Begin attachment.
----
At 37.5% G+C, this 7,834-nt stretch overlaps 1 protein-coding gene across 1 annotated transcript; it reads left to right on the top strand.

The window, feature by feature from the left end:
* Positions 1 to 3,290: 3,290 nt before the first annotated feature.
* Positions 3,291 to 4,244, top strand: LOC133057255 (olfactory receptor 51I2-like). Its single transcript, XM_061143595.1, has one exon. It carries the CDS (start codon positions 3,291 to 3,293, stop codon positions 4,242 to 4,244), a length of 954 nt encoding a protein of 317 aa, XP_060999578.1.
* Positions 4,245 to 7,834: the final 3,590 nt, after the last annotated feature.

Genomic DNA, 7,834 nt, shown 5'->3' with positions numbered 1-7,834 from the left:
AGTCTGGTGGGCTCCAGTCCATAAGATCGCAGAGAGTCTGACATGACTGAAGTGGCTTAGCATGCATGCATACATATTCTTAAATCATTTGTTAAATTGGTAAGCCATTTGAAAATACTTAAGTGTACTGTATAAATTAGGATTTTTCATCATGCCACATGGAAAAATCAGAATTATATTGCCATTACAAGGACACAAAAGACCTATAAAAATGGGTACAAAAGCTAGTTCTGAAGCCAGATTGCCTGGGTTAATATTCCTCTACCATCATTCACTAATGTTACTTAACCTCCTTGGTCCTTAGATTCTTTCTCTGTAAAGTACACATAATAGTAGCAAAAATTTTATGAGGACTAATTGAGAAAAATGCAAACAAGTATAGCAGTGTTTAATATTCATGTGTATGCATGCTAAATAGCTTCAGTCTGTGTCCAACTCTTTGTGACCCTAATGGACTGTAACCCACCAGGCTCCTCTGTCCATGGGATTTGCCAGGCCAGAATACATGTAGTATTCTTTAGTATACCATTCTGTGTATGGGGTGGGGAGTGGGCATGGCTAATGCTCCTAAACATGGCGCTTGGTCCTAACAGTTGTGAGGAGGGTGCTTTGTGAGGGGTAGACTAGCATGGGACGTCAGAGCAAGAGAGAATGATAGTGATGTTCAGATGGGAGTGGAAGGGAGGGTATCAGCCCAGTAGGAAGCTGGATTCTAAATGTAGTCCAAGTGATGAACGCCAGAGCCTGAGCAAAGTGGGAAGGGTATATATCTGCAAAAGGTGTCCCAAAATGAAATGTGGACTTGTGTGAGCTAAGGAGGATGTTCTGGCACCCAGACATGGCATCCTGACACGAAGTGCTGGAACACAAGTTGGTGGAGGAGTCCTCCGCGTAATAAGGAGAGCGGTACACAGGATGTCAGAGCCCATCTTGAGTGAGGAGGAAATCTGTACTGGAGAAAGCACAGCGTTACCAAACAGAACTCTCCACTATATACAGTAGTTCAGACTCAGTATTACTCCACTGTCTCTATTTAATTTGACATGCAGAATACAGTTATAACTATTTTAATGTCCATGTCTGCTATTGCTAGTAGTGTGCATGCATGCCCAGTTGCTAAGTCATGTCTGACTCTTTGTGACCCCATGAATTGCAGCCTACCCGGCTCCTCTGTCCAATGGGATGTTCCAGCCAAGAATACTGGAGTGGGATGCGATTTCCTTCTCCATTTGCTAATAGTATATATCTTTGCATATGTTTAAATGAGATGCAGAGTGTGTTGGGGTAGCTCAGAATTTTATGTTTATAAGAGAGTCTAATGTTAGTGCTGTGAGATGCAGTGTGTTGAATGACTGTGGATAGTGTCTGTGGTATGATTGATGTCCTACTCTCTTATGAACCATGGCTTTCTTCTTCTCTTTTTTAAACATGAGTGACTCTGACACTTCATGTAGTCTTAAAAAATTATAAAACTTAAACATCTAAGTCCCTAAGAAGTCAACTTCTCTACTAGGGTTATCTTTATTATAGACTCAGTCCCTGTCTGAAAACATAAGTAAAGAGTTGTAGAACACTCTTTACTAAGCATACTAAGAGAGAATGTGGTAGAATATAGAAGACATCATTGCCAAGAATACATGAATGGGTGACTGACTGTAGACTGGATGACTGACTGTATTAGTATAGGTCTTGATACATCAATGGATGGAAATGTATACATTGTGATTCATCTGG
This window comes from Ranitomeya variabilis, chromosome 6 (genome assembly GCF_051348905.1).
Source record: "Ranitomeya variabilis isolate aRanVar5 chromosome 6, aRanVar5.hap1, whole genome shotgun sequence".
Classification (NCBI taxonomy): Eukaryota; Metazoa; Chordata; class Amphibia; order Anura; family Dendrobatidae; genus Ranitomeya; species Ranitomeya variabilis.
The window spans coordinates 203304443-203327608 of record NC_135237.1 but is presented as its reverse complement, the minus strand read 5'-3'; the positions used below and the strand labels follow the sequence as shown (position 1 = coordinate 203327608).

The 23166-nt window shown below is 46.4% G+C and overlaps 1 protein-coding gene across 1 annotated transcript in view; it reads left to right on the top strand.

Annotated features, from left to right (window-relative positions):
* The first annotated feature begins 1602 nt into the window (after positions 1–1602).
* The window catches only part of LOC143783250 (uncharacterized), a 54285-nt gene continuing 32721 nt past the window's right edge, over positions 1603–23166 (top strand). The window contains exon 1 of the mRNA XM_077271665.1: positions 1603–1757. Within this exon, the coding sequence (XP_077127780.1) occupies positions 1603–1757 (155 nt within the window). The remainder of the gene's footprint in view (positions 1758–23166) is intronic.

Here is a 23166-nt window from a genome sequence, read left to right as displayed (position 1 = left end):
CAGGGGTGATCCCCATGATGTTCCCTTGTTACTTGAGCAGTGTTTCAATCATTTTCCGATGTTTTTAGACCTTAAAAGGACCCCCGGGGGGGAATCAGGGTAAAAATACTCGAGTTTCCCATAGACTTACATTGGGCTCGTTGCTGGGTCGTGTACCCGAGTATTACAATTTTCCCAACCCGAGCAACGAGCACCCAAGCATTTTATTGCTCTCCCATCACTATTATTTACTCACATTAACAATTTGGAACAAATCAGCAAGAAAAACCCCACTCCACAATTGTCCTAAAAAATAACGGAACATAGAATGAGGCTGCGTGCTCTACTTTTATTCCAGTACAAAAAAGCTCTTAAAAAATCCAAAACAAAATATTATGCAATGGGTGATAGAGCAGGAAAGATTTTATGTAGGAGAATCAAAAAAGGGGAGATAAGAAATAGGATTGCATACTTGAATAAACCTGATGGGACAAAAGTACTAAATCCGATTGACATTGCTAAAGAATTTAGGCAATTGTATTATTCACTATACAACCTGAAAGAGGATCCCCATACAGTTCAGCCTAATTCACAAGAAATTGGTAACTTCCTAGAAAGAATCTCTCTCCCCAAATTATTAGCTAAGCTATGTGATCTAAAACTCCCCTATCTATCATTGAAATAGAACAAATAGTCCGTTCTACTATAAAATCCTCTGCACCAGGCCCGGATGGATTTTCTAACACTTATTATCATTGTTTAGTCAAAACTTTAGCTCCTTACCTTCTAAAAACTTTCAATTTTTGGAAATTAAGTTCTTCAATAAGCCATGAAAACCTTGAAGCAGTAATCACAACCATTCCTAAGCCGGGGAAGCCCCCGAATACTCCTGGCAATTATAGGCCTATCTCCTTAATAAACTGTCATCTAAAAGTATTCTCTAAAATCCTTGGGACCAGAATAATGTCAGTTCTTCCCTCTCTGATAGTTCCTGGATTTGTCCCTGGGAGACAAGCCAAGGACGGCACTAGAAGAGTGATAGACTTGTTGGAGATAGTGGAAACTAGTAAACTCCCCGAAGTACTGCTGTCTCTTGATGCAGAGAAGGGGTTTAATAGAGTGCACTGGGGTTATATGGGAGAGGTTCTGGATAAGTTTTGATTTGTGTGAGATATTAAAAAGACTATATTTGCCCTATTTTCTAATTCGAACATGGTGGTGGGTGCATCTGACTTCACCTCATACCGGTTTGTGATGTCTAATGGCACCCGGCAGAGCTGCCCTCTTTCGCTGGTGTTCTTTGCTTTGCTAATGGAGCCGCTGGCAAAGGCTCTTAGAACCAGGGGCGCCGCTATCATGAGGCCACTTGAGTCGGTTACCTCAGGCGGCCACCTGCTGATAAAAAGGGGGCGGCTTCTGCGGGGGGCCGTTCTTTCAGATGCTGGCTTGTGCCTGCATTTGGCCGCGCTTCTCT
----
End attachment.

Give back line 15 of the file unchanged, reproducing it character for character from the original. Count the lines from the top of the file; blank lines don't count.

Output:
* The window catches only part of LOC143783250 (uncharacterized), a 54285-nt gene continuing 32721 nt past the window's right edge, over positions 1603–23166 (top strand). The window contains exon 1 of the mRNA XM_077271665.1: positions 1603–1757. Within this exon, the coding sequence (XP_077127780.1) occupies positions 1603–1757 (155 nt within the window). The remainder of the gene's footprint in view (positions 1758–23166) is intronic.